Traders don’t concern themselves with Trump tweets anymore

What the Business Media is Reporting

After the November 2016 presidential election, the new rallying cry was the “Trump Effect” as supporters of the newly minted president sold the narrative that Mr. Trump’s administration would be good for the financial markets and the economy as a whole.  Mr. Trump’s Twitter pronouncements on NAFTA, manufacturing, and trade with China seemed to embolden markets, but as noted in this article in The Financial Times, Mr. Trump’s tweets no longer get the attention of traders.

What is getting the attention of traders?  According to Bloomberg.com, among trader concerns are the dovish comments of central banks.  The Federal Reserve has been signaling that it may take a break from rate hikes.  Low yielding debt, according to Bloomberg analysis, has been scaring investors, however, increases in yields scare asset managers given the threat to values that result from the inverse relationship between yields and asset prices.

Bloomberg estimates that, under the rule of duration,  a full percentage point increase in yields could result in a seven percent erosion in market value.  The bond markets may be looking at a $2 trillion loss.

Government Moves Traders Should be Concerned About

This is budget season as committees in Congress review agency requests.  According to the Congressional Budget Office, the U.S. government is facing a Fiscal Year 2019 budget deficit of $897 billion.  Unless the government can close this gap with increased revenues or less spending, it will go into the debt markets, issuing bonds to help close the gap.

As the deficit widens, there will be an increase in supply of government bonds, a fall in bond prices, and an increase in interest rates.  Funds will be taken out of the private sector portion of the economy and move into government coffers.  In other words there will be less money available to invest in factories, plant, and other infrastructure necessary for economic growth.

While the Federal Reserve gets a lot of play in the media, traders should not allow the glitz that the media paints on the central bank to distract them from the budget activities of Congress.  Congress, as keeper of the purse strings, has a key role in managing the economy.  Its processes, while a lot more mundane than a presidential tweet, are important to monitor.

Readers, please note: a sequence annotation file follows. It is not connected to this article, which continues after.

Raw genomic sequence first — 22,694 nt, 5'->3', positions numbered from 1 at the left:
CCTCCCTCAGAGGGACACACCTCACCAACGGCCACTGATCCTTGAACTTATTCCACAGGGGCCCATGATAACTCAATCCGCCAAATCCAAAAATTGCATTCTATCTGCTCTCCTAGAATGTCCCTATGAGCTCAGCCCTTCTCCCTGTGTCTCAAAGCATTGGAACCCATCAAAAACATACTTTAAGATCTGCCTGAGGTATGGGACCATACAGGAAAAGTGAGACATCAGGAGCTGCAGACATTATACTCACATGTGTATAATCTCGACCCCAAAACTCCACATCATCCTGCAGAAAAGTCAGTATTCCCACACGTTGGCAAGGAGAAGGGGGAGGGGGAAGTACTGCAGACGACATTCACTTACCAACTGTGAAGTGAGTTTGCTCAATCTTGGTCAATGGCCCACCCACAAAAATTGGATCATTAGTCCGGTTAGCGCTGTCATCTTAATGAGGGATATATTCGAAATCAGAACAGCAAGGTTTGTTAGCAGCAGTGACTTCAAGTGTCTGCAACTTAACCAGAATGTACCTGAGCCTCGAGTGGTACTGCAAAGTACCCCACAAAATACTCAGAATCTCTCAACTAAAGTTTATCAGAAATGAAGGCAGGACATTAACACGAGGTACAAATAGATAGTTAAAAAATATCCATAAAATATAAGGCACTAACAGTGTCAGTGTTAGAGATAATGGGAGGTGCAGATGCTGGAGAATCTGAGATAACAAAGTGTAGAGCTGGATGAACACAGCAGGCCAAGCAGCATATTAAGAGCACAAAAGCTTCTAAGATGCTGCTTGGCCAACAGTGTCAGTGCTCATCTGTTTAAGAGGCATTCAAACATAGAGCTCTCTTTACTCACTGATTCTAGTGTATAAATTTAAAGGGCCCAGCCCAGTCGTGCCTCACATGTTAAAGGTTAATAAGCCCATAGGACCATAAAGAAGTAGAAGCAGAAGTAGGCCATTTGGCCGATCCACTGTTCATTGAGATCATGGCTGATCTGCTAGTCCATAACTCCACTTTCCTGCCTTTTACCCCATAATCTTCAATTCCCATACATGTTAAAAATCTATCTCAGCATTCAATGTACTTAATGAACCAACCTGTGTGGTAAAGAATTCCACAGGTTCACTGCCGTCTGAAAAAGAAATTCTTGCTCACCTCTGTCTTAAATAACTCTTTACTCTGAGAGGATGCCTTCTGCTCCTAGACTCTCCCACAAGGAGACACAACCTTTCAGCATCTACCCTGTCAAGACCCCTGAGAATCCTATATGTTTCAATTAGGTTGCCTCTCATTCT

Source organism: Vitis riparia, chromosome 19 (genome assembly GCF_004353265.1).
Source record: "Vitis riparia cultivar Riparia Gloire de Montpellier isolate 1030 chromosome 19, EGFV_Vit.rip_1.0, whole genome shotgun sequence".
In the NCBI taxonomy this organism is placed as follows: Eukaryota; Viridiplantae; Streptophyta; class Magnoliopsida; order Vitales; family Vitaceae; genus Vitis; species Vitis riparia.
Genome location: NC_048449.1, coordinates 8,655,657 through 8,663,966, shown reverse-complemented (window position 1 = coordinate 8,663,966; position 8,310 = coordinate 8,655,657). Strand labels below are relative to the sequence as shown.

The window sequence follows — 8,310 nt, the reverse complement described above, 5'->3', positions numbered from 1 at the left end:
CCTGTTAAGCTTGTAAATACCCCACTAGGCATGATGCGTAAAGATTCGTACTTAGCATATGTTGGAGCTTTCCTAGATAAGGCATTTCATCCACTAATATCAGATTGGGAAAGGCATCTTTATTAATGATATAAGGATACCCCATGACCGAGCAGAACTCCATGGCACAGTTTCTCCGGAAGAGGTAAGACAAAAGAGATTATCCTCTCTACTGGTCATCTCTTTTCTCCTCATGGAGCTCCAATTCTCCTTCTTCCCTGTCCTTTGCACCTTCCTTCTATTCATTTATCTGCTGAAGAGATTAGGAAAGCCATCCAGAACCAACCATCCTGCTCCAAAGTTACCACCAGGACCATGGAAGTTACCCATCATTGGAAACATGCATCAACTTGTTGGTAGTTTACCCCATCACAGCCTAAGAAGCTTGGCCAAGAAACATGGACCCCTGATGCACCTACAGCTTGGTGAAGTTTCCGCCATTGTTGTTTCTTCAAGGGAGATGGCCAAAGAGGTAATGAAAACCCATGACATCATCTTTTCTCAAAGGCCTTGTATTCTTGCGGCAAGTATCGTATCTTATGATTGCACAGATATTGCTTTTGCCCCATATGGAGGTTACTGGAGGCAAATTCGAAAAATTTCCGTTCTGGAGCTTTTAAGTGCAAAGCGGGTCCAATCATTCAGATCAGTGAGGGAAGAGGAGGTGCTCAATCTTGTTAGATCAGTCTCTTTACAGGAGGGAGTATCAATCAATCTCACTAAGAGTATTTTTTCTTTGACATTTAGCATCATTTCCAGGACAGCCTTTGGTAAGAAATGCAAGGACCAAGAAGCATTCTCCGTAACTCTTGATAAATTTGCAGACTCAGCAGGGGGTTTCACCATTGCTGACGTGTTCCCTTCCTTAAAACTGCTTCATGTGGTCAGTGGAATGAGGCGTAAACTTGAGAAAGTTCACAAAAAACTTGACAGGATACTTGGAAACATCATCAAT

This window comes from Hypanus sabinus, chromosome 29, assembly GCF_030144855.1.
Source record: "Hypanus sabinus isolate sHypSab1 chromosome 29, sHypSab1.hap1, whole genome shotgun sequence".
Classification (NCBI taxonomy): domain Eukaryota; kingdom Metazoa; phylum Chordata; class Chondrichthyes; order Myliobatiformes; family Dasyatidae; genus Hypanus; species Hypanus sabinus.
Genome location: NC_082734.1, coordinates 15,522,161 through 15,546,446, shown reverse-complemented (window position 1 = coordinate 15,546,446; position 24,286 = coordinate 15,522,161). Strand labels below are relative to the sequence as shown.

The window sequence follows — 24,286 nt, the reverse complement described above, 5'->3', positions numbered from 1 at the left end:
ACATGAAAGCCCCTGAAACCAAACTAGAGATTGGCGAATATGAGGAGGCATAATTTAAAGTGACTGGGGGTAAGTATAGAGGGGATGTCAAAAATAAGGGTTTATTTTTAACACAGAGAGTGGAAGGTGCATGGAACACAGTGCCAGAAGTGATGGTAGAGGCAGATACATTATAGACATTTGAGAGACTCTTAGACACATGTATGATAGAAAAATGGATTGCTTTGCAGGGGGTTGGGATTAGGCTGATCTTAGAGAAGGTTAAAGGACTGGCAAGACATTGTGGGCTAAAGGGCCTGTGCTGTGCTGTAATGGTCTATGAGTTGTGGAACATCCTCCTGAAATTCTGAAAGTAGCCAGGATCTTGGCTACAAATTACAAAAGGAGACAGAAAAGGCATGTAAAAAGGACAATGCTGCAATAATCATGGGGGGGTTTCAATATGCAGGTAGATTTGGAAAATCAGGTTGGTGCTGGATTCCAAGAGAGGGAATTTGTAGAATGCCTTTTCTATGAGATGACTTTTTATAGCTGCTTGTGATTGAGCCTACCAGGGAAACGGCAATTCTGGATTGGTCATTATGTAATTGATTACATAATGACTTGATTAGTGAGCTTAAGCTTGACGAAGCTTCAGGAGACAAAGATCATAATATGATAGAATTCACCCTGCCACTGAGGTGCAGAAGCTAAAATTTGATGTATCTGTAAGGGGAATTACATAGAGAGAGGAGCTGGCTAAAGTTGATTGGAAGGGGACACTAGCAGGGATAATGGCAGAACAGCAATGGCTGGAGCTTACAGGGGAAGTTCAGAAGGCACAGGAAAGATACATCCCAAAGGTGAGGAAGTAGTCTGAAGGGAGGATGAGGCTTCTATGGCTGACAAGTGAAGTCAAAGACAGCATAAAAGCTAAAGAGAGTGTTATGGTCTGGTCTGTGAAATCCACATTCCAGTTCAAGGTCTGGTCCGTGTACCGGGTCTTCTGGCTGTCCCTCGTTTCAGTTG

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Don’t expect a Trump-Democratic love fest over the AT&T-Time Warner merger

Last July, the U.S. Department of Justice filed an appeal of a U.S. District Court-District of the District of Columbia finding that AT&T’s acquisition of Time Warner Media would not hurt competition. The Justice Department, according to The Hill, believes the acquisition would harm competition where AT&T might not provide access to its newly acquired content by other competing content providers or video delivery networks.

Democrats today hinted that once they take-over the U.S. House, they would investigate the Trump administration’s opposition to the merger. Since the campaign for the presidency in 2016, Mr. Trump has verbalized his concern that a merger between the telecommunications giant and the media giant would be a bad thing because of the size of the new entity. In addition, Mr. Trump has expressed no love for CNN, the cable news network that would be one of the crown jewels on AT&T’s new portfolio.

As if any one needed a reminder of the no love lost between the Trump administration and the Atlanta-based news organization, one needed look no further than the spat between CNN’s Jim Acosta and President Trump during a press conference last week. Mr. Trump had no problem suspending Mr. Acosta’s access to the White House.

Congressional Democrats have attacked the merger from the net neutrality angle. Democrats such as Senator Ed Markey have come out against the merger in part due to antitrust and consumer protection reasons. According to Senator Markey, telecommunications policy should ensure that, ” … those with the best ideas, not simply the best access, can share their content with the world.”

But given that net neutrality was not at the top of voters’ holiday shopping list last week, I don’t expect Democrats to approach the Trump administration with anything that looks like a temporary truce. According to analysisanalysis by Gizmodo, a sweep of 1,180 campaign websites saw very few office seekers trumpeting the call for a free and open internet. Real household issues, such as healthcare and the economy, were on the top of family priorities.

I’ve read analysis where it is expected that outgoing Republicans licking their wounds from their 2018 defeat will vote to approve the resolution that passed last May in the U.S. Senate to repeal the Federal Communications Commission’s Restoring Internet Freedom order. This order, passed in 2017 by the Commission, repealed a 2015 Commission order that implemented net neutrality rules. The argument is that outgoing GOP congressmen who probably leaned toward the open internet philosophy would want to appease their former constituents by supporting net neutrality rules. I don’t see that happening.

I expect that outgoing Republicans will pay attention to whatever housekeeping matters are on the agenda, including tomorrow’s testimony by Federal Reserve chairman Jerome Powell before the House financial services committee. Besides, why would a GOP former congressman want to relieve themselves of their conservative bona fides so early after an election. You just don’t relieve yourself so quickly of political capital that you will need for any future political endeavors.